BAME Labour result is anything but unexpected

It was announced today that MP Keith Vaz had defeated the challenge by Leeds councillor Asghar Khan for the ‘BAME Labour’ (BL) place on Labour’s ruling NEC (National Executive Committee). This has been portrayed as a ‘unexpected blow’ for Momentum, which had backed Khan:

fisher bame.png

While there’s no question that Momentum would have wished to see Vaz replaced on the NEC, it was not unexpected. Many viewed Khan’s candidacy as important to highlight the issue rather than for any serious chance of victory – because BL appears to be far from representative of Labour’s black and ethnic membership which, like the rest of Labour’s membership, is largely pro-Corbyn and therefore unlikely to vote other than for the most pro-Corbyn candidate.

BL is an affiliated organisation that is meant to protect and promote the interests of black, Asian and minority ethnic (BAME) people in the Labour Party.

However, contrary to what you’d expect simply being a black, Asian or minority member of the Labour Party does not make you a member of BL. You have to apply to join – and if you apply, you don’t automatically become a member – you receive a message saying your application has been submitted for approval.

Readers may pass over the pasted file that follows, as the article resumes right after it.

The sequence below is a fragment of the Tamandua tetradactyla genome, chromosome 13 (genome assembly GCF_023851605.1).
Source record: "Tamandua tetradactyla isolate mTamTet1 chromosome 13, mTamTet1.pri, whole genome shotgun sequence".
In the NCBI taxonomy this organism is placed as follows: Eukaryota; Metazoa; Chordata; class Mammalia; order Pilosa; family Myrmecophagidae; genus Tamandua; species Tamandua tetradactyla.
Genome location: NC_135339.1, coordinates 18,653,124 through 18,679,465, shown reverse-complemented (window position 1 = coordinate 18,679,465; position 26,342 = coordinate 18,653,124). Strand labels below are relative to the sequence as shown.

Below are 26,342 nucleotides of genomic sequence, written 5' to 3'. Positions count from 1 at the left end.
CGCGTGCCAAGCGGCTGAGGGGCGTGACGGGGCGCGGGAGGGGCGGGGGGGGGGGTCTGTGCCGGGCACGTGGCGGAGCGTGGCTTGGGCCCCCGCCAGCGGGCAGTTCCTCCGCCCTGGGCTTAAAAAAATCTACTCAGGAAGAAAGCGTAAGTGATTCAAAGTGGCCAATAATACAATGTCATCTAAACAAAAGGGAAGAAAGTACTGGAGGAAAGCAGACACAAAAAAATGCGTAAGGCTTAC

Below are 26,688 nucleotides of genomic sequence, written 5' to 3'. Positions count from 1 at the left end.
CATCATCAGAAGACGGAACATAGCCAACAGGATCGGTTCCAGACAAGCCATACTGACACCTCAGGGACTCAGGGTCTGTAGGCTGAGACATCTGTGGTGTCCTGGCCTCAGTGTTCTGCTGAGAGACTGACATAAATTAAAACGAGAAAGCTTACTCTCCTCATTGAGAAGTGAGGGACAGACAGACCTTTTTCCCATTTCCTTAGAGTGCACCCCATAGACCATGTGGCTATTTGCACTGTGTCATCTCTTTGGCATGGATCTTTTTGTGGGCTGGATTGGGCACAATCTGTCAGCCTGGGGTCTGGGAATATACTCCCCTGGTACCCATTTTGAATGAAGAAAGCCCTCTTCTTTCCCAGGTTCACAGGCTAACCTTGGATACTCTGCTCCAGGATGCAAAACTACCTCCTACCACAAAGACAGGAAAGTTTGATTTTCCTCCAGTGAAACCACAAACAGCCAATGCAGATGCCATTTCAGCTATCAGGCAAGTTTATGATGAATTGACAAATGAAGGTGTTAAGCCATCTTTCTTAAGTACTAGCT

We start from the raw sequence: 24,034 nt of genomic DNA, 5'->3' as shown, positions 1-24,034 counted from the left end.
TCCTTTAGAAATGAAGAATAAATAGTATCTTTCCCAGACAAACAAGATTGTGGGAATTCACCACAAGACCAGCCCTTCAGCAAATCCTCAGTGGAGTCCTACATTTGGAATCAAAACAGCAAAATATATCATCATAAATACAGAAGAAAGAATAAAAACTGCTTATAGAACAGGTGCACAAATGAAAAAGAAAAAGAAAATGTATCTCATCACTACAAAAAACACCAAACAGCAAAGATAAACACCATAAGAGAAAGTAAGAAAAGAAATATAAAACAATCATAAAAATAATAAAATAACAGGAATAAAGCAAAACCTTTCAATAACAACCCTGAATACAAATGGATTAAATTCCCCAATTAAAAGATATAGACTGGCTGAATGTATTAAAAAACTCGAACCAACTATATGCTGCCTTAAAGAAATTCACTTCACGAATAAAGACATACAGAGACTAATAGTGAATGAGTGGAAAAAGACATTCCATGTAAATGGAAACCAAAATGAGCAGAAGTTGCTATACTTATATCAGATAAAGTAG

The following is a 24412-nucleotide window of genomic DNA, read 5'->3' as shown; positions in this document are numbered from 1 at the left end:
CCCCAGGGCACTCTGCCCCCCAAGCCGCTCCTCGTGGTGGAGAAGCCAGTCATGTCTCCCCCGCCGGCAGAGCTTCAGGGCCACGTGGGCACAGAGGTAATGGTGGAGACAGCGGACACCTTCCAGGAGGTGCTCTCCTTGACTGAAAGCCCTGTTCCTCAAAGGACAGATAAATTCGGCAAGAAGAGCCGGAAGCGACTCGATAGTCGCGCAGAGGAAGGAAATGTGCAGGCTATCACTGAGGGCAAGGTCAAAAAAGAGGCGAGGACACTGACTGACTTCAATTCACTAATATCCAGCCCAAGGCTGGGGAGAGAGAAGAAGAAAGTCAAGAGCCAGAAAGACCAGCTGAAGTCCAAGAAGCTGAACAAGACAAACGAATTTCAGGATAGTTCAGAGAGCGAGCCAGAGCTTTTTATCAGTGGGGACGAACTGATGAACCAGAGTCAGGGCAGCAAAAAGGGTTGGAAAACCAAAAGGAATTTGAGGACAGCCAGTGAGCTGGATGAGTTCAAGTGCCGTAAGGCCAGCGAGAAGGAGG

Rumours abound of Labour members applying to join and finding that their application was never registered, or even that they have been debited the membership fee but then find the organisation has no record of them when it comes to voting time. Even NEC members will admit that membership numbers are extremely unclear – but most active party members who would qualify for membership are not in BL.

What is clear is that BL looks a very long way from being an organisation representative of Labour’s wider BAME members – and many members who know anything about the organisation suspect that it exists to further the interests of right-wing Labour far more than those of BAME members of the Labour Party.

And, those interests are best served by keeping control of the BL NEC spot. Much as that needs to change, that makes the result anything but surprising.

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  1. Jeremy’s opponents are holding and even gaining ground, one grubby little scheme at a time. Chalk up a seat on the NEC to them.

    As lowly, downtrodden members, there’s only so much we can do against a hostile bureaucracy – sometimes, as above, nothing.

    We’re giving overt support to the leadership, we need it back in cases like this.

    Otherwise, the party itself is going to slip right through our fingers and, at some point down the line, Jeremy’s opponents will control everything necessary to purge Jeremy’s supporters and turn the party back into a front for the laundering corporate influence.

    1. Not entirely true, I guess the constitution is as open to Momentum and Corbynites to be amended as to the vaz fans.

      Maybe now is the time to review BAME as an organisation under labour constitution able to nominate a member to the NEC or maybe BAME members need to change the operation of that organisations constitution and also how policy is implemented.

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